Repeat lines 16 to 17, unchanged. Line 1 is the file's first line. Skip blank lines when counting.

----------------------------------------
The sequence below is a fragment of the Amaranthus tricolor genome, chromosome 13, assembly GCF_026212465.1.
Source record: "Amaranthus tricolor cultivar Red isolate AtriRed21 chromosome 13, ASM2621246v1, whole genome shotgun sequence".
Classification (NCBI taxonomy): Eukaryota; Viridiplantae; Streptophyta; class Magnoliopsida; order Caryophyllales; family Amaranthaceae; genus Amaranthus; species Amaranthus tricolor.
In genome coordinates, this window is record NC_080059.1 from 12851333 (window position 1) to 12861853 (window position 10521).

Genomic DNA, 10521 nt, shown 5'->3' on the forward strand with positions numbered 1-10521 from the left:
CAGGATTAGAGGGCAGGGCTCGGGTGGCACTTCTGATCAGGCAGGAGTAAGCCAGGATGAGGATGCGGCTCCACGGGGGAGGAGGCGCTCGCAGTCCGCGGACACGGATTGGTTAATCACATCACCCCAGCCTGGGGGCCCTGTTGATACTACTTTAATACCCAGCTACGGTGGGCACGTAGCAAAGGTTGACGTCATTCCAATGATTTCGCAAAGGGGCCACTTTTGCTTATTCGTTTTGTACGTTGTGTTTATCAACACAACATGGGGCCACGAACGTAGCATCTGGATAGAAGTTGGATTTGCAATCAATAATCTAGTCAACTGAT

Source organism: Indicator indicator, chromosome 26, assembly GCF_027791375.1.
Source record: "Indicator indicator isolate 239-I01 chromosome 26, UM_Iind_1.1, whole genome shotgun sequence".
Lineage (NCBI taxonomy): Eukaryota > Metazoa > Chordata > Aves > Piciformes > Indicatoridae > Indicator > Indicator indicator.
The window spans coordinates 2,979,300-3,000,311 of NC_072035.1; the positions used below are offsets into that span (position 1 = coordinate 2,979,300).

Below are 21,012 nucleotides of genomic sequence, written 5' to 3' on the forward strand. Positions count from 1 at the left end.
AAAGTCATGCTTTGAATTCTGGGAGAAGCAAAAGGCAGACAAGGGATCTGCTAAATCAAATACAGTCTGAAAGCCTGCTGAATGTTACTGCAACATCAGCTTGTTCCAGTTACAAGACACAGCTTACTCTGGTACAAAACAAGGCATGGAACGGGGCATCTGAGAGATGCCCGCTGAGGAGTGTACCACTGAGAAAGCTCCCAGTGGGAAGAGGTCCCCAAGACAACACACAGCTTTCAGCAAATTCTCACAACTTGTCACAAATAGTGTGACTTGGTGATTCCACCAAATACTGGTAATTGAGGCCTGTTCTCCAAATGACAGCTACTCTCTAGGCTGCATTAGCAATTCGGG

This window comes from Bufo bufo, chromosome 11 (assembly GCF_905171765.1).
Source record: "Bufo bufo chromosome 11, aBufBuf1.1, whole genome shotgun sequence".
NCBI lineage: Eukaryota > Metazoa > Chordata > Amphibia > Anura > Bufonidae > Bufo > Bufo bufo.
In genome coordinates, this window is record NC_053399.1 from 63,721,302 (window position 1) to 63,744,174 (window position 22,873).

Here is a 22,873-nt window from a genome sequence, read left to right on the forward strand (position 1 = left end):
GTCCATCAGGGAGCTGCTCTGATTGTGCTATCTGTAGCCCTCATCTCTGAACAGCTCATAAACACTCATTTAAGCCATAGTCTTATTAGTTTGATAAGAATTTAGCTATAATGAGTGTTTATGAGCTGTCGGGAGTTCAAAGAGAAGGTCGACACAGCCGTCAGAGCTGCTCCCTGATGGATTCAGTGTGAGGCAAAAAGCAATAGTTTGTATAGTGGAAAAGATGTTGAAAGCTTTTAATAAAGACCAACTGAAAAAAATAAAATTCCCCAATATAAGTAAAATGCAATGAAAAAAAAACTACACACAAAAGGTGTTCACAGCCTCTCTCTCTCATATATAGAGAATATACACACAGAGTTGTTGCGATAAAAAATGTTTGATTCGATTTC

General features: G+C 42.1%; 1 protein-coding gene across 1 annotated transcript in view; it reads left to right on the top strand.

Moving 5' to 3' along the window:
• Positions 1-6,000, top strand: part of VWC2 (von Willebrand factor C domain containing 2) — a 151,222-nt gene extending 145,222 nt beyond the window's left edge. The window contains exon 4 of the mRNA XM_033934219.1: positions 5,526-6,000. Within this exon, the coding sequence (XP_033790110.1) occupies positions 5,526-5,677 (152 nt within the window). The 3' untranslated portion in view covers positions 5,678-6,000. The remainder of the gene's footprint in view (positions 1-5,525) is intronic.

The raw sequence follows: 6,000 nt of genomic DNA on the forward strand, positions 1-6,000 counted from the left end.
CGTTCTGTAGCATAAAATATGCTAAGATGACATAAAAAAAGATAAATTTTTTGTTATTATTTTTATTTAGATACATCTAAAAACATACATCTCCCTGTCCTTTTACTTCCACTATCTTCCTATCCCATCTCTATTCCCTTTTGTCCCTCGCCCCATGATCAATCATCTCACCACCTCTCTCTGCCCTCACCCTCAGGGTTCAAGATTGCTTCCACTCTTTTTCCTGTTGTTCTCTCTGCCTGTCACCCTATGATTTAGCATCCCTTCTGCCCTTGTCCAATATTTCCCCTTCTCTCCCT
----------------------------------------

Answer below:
In genome coordinates, this window is record NC_053399.1 from 63,721,302 (window position 1) to 63,744,174 (window position 22,873).

Here is a 22,873-nt window from a genome sequence, read left to right on the forward strand (position 1 = left end):